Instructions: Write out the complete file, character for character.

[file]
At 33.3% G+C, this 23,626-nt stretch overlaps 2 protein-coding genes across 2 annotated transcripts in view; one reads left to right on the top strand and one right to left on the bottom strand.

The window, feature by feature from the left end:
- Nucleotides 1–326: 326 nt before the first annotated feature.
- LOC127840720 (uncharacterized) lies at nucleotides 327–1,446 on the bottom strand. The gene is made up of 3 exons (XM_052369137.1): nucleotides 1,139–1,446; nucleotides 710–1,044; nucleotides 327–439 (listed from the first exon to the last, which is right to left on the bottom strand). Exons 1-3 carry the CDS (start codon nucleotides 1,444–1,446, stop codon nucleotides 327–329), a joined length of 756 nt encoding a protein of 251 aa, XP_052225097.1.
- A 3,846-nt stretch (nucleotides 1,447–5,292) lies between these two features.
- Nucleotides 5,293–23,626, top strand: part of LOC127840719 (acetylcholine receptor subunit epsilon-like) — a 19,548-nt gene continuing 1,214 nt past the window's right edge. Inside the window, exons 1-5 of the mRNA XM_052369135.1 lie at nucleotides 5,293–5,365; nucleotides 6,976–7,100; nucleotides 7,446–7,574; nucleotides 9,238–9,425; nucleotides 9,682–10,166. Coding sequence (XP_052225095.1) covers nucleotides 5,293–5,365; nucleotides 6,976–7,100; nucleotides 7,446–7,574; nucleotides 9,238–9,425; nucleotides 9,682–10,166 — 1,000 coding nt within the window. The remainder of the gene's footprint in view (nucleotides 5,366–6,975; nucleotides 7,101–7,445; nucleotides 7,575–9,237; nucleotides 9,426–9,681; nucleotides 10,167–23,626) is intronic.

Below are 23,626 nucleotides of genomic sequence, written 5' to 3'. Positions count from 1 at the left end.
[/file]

At 33.3% G+C, this 23,626-nt stretch overlaps 2 protein-coding genes across 2 annotated transcripts in view; one reads left to right on the top strand and one right to left on the bottom strand.

The window, feature by feature from the left end:
- Nucleotides 1–326: 326 nt before the first annotated feature.
- LOC127840720 (uncharacterized) lies at nucleotides 327–1,446 on the bottom strand. The gene is made up of 3 exons (XM_052369137.1): nucleotides 1,139–1,446; nucleotides 710–1,044; nucleotides 327–439 (listed from the first exon to the last, which is right to left on the bottom strand). Exons 1-3 carry the CDS (start codon nucleotides 1,444–1,446, stop codon nucleotides 327–329), a joined length of 756 nt encoding a protein of 251 aa, XP_052225097.1.
- A 3,846-nt stretch (nucleotides 1,447–5,292) lies between these two features.
- Nucleotides 5,293–23,626, top strand: part of LOC127840719 (acetylcholine receptor subunit epsilon-like) — a 19,548-nt gene continuing 1,214 nt past the window's right edge. Inside the window, exons 1-5 of the mRNA XM_052369135.1 lie at nucleotides 5,293–5,365; nucleotides 6,976–7,100; nucleotides 7,446–7,574; nucleotides 9,238–9,425; nucleotides 9,682–10,166. Coding sequence (XP_052225095.1) covers nucleotides 5,293–5,365; nucleotides 6,976–7,100; nucleotides 7,446–7,574; nucleotides 9,238–9,425; nucleotides 9,682–10,166 — 1,000 coding nt within the window. The remainder of the gene's footprint in view (nucleotides 5,366–6,975; nucleotides 7,101–7,445; nucleotides 7,575–9,237; nucleotides 9,426–9,681; nucleotides 10,167–23,626) is intronic.

Below are 23,626 nucleotides of genomic sequence, written 5' to 3'. Positions count from 1 at the left end.